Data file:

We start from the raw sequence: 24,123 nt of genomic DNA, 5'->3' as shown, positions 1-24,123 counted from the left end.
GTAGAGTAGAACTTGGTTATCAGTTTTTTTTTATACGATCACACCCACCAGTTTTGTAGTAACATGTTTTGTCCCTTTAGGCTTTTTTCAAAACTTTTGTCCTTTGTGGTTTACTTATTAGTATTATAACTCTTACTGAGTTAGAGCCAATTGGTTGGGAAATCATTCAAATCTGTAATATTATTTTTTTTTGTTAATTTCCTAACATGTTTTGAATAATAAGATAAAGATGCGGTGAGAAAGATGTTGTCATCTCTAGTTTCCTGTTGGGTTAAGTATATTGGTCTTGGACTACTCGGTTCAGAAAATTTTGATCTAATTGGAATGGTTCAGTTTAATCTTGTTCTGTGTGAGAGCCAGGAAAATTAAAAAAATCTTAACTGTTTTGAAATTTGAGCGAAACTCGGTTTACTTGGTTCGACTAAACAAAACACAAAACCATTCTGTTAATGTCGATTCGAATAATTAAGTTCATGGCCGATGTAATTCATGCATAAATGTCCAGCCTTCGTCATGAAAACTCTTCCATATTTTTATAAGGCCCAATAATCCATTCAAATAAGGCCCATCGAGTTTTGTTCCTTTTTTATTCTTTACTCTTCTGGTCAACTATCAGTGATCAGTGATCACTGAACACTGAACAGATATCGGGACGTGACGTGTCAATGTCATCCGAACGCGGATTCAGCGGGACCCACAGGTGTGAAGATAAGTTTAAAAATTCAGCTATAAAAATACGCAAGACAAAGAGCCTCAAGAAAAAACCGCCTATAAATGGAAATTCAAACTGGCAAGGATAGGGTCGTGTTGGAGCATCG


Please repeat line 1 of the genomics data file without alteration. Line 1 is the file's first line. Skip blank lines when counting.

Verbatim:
We start from the raw sequence: 24,123 nt of genomic DNA, 5'->3' as shown, positions 1-24,123 counted from the left end.